x Abu Dhabi, UAEMonday 24 July 2017

UAE sides face Champions League qualification battle ahead of draw

UAE sides face a harder battle to enter the AFC Champions League ahead of next week's draw, as Australia reacts angrily to losing a place in the competition.

Alessandro Del Piero in action for Sydney in the A-League.
Alessandro Del Piero in action for Sydney in the A-League.

Al Shabab and Al Nasr face a play-off to enter the AFC Champions League next season after the Asian Football Confederation reduced the number of guaranteed places available to Pro League sides.

Al Ain, as Pro League champions, and President's Cup winners Al Jazira, are guaranteed participation in the competition next year.

But with just a week to go before the draw, last season's second and third placed sides - Shabab and Nasr - face having to enter at the qualifying stages.

Questions had been raised about Al Nasr meeting the necessary criteria to enter the competition, but now they will likely face a play-off against another nation's side to make their debut in the competition.

Australia has also seen its number of places in the competition limited, losing one place to leave it with one automatic qualifier and one play-off entrant.

The move has sparked anger in Australia, with Anthony Di Pietro, the Melbourne Victory chairman, warning the country's football chiefs must boost their ties with the AFC to avoid similar situations in future.

The decision means Perth Glory, which was due to take the third spot in next week's ACL draw, will now not be playing in the competition.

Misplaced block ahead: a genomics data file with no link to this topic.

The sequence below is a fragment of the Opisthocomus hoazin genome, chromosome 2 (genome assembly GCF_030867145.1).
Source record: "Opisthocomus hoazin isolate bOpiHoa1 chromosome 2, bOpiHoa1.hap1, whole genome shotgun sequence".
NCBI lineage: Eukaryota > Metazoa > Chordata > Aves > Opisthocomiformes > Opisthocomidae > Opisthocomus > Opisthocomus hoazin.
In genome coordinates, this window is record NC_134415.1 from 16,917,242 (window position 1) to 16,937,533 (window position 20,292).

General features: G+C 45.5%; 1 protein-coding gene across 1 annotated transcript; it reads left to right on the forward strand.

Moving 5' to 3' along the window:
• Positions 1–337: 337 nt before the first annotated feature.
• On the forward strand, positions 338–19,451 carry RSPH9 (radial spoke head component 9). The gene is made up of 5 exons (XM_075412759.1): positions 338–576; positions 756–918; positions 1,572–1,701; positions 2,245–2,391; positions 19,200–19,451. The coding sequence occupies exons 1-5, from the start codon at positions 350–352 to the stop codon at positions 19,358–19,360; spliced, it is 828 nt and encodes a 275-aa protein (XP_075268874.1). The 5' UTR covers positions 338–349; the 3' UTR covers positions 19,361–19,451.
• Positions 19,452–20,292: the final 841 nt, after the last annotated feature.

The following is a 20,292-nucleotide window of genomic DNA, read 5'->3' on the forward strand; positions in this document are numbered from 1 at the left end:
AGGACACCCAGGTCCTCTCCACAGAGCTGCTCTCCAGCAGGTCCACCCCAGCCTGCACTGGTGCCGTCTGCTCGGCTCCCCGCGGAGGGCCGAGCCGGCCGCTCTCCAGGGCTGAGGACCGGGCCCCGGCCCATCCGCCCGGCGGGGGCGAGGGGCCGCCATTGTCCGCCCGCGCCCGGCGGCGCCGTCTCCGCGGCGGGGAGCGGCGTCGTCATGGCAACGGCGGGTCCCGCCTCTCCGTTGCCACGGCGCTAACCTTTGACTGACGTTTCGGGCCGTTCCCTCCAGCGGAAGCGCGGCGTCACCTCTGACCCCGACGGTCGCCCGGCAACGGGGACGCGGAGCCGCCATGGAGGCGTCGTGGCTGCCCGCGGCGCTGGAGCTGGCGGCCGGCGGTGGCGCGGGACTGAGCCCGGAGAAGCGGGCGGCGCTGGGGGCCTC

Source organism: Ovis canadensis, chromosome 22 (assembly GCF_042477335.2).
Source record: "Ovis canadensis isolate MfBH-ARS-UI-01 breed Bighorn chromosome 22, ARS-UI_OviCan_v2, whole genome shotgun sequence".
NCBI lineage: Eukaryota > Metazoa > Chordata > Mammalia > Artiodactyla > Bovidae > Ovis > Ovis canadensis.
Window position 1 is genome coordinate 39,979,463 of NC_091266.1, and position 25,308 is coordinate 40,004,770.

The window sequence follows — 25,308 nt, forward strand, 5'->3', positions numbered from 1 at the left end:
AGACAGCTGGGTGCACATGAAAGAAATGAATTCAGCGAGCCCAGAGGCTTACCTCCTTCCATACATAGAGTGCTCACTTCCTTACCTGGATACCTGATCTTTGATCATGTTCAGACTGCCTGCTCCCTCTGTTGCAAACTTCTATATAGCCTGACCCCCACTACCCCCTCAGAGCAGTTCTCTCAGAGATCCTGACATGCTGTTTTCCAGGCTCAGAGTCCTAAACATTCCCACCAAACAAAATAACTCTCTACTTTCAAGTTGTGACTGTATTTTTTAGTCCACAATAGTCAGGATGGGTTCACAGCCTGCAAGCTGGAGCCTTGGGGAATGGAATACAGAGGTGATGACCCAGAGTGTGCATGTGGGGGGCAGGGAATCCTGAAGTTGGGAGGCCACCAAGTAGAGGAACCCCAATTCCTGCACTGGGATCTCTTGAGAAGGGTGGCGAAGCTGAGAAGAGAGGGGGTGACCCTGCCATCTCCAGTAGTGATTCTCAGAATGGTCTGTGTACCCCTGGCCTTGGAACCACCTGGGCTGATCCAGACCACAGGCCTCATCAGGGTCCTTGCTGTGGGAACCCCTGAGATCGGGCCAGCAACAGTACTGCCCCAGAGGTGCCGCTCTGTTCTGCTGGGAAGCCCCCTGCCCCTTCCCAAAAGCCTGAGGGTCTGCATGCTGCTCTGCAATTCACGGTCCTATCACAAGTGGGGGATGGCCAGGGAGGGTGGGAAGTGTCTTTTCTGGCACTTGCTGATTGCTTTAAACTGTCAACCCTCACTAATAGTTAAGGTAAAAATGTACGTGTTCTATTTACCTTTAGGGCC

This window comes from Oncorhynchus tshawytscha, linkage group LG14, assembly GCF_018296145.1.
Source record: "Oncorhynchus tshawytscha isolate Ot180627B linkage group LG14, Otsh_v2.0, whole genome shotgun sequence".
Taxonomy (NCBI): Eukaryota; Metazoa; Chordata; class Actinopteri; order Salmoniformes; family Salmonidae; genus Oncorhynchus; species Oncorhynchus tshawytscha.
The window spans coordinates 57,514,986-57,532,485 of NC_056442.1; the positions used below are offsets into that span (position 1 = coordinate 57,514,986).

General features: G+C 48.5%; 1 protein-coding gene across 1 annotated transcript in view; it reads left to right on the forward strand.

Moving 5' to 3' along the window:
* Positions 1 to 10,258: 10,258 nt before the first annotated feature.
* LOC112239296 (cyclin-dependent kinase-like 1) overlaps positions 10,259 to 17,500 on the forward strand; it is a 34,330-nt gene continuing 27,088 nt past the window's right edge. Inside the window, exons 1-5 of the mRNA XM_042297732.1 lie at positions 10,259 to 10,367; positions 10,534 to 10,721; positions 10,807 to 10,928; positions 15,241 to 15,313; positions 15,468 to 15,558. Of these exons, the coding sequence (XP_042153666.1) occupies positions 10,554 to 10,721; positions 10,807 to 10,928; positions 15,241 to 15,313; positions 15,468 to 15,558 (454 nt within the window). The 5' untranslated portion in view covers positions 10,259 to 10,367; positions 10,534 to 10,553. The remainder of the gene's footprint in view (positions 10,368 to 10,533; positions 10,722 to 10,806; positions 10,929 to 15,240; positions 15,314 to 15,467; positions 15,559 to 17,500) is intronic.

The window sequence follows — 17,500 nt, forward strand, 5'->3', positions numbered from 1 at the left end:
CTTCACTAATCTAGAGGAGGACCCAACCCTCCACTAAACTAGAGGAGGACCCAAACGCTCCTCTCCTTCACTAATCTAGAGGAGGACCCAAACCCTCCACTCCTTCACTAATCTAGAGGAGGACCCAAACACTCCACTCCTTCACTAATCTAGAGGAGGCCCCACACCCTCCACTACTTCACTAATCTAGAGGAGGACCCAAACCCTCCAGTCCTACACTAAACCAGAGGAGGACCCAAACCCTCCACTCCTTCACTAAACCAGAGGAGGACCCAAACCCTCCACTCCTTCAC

Tony Sage, the Perth chairman, has warned he decision could cost the club up to AU$80,000 (Dh306,000) in investments, and potentially damage its bid to lure David Beckham to the club.

Di Pietro said Football Federation Australia had been caught on the hop.

"I don't think we should accept this lying down. The FFA (Football Federation Australia) will regroup and look at what they can do, but from our perspective it's a very disappointing decision," he said.

Di Pietro added that he believed the Asian power brokers changed the criteria without informing the Australians.

"What we have to do in this country is understand the Asian Confederation and get more involved with it," he said.

"We need to get on committees, have interaction, get more involved with it. We need accountability and the right people to get overseas."

The AFC decided last week that Australia did not score sufficiently on benchmarks required to give a nation multiple guaranteed entries.

Instead, it cut the allocation of the 10-team A-League from two plus a qualifying tie spot to one plus a qualifying tie berth. Other countries get up to four representatives.

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